Each pirate is treated with a brief precis of their life – a mini but well-presented biography. With 308 pages and 144 pirates, you can immediately work out roughly how much page space is given to each character. As a writer, I can tell you that this is no bad thing. Having a word limit imposed makes you hone and pare down the text so that what you end up with is a really well-written and pertinent piece of writing, rather than perhaps a rambling account given to descriptive. The old Dragnet line leaps to mind: ‘Just the facts, ma’am’. And Breverton does an excellent job with this. Each account is engaging and informative.

In short, if you are an academic or writer with even a remote interest in the sea and its history, this book will give you endless resources. If you are just a lover of history or the sea, this will be an engaging and fascinating collection. If you simply like to read something fun, then this is actually for you too. Read. Enjoy. ’nuff said…

You can buy the book here, and I urge you to do so. 🙂

Written by SJAT

December 15, 2018 at 10:29 pm

Silk and the Sword by Sharon Bennett Connolly

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Almost a year ago, I read and reviewed one of the most innovative and refreshing historical texts I have ever come across, that being Heroines of the Medieval World by Sharon Bennett Connolly (my review can be found here).

Imagine my glee in being able to dive in to Sharon’s second treatment of historical women, then. Silk and the Sword: the women of the Norman conquest is released in just three days’ time (15th of November). You can pre-order it here.

In ‘Heroines…’ Sharon gave us a very detailed, thought provoking, and fascinating view into an aspect of history that is rarely covered in academia: the feminine perspective. She explored what it meant to be a woman in the Medieval era, illustrating her narrative  by telling us the tales of some of the most interesting women ever to grace the pages of history.

Silk and the Sword is at one and the same time a similar sort of treatment, and yet quite different. Once more we are shown the lives and events and personalities of some incredible women, but in this case, those women tell a tale in almost chronological order. ‘Silk’ attempts to give us the events of the 11th century, and the book is split into three constituent parts.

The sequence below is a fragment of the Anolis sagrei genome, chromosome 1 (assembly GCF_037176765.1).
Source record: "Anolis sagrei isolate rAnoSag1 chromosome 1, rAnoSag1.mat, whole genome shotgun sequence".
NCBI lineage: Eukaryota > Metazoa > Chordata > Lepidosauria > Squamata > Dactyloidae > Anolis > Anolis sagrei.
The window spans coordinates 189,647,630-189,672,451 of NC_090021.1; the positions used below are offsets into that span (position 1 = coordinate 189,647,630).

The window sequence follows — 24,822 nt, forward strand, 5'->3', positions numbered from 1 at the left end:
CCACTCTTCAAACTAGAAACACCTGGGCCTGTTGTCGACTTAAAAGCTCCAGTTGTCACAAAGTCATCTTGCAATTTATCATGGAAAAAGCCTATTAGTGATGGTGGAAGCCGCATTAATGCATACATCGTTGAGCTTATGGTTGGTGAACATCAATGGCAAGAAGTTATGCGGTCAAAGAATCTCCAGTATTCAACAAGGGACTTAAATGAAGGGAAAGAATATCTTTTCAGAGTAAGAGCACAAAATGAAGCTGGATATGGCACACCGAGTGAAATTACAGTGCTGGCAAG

Part one sets the scene from the beginning of the century, explaining the lead up to those tumultuous events of 1066. The political and social situation is revealed, and the acts and struggles of the kings, dukes, earls and other great men are shown to us through the lives of the women who were part of it all. From an initial chapter of ground-laying, we move into the lives of Emma of Normandy, the famous Godiva of Mercia, Gytha of Wessex and Judith of Flanders. Given the regions I’ve just described in the names of these women alone you can also see another aspect of this book that I appreciated. Too often the tale of 1066 is told with a focus on Normans, Harold Godwinson and the Norwegian invaders. This treatment gives us a much more holistic view, approaching the events of that year, the lead-up, and the aftermath, from many angles.

Part two deals with the conquest itself, again with an opening chapter to set out the facts before leading us through this critical time via the lives of Edith of Wessex, the series of women in the life of the fascinating Harald Hardrada, the mysterious Edith Swanneck and Ealdgyth of Mercia (Harold’s early love and his later wife). And do not think because Sharon is focusing on the women of the time that any of the war and politics of the invasion is missed out. This is not the case.

Part three leads us through the aftermath of the conquest, once more with an opening chapter setting out the facts. This chapter ends with one line that seems to seal the fate of the country: “England had been conquered by the Normans.” But there is more to the aftermath of 1066 that simply a change in the ruling family. We’ve all seen right down a century and a half later in the tales of Robin Hood how the land is still portrayed as a broken and divided one between Norman overlord and Saxon underdog. This section of the book deals with the events following the conquest and the world it creates, seen through the lives of Matilda of Flanders, Queen Margaret of Scotland and Gundrada de Warenne (and here, for me, we start to enter more familiar territory, for I am aware of the powerful de Warenne family.) But the very last chapter of this part is for me the most fascinating of the book, for I love a historical mystery, and I enjoyed watching Sharon attempt to piece together the possible identity of a mysterious women shown in the Bayeux Tapestry (Aelgyva).